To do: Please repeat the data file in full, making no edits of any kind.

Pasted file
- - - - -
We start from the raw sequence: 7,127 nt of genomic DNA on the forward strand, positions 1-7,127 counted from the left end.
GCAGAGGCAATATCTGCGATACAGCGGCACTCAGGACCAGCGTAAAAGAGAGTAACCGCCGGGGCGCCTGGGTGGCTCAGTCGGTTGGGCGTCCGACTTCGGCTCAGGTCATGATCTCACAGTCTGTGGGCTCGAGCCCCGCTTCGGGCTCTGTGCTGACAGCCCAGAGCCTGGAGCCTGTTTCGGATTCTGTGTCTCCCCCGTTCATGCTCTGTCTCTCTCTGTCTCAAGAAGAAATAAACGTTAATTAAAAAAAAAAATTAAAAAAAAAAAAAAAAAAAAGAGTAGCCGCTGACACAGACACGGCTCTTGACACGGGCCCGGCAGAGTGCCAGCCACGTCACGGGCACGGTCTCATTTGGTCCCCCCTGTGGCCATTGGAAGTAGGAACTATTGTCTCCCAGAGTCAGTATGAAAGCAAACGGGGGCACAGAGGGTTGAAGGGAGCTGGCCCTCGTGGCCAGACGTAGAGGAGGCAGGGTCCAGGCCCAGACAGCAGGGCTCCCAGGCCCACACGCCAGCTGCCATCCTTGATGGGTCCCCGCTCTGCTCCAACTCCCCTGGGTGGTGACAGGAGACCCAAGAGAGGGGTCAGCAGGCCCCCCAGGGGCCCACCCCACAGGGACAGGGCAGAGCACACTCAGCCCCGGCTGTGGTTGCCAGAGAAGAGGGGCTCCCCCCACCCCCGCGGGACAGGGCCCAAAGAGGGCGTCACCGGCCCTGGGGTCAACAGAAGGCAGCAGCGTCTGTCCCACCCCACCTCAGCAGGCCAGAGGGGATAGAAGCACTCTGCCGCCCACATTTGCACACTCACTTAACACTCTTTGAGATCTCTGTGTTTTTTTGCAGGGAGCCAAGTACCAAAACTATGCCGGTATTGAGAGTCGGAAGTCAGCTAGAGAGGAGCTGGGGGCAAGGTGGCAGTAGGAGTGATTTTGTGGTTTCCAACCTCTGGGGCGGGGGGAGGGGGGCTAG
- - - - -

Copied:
We start from the raw sequence: 7,127 nt of genomic DNA on the forward strand, positions 1-7,127 counted from the left end.
GCAGAGGCAATATCTGCGATACAGCGGCACTCAGGACCAGCGTAAAAGAGAGTAACCGCCGGGGCGCCTGGGTGGCTCAGTCGGTTGGGCGTCCGACTTCGGCTCAGGTCATGATCTCACAGTCTGTGGGCTCGAGCCCCGCTTCGGGCTCTGTGCTGACAGCCCAGAGCCTGGAGCCTGTTTCGGATTCTGTGTCTCCCCCGTTCATGCTCTGTCTCTCTCTGTCTCAAGAAGAAATAAACGTTAATTAAAAAAAAAAATTAAAAAAAAAAAAAAAAAAAAGAGTAGCCGCTGACACAGACACGGCTCTTGACACGGGCCCGGCAGAGTGCCAGCCACGTCACGGGCACGGTCTCATTTGGTCCCCCCTGTGGCCATTGGAAGTAGGAACTATTGTCTCCCAGAGTCAGTATGAAAGCAAACGGGGGCACAGAGGGTTGAAGGGAGCTGGCCCTCGTGGCCAGACGTAGAGGAGGCAGGGTCCAGGCCCAGACAGCAGGGCTCCCAGGCCCACACGCCAGCTGCCATCCTTGATGGGTCCCCGCTCTGCTCCAACTCCCCTGGGTGGTGACAGGAGACCCAAGAGAGGGGTCAGCAGGCCCCCCAGGGGCCCACCCCACAGGGACAGGGCAGAGCACACTCAGCCCCGGCTGTGGTTGCCAGAGAAGAGGGGCTCCCCCCACCCCCGCGGGACAGGGCCCAAAGAGGGCGTCACCGGCCCTGGGGTCAACAGAAGGCAGCAGCGTCTGTCCCACCCCACCTCAGCAGGCCAGAGGGGATAGAAGCACTCTGCCGCCCACATTTGCACACTCACTTAACACTCTTTGAGATCTCTGTGTTTTTTTGCAGGGAGCCAAGTACCAAAACTATGCCGGTATTGAGAGTCGGAAGTCAGCTAGAGAGGAGCTGGGGGCAAGGTGGCAGTAGGAGTGATTTTGTGGTTTCCAACCTCTGGGGCGGGGGGAGGGGGGCTAG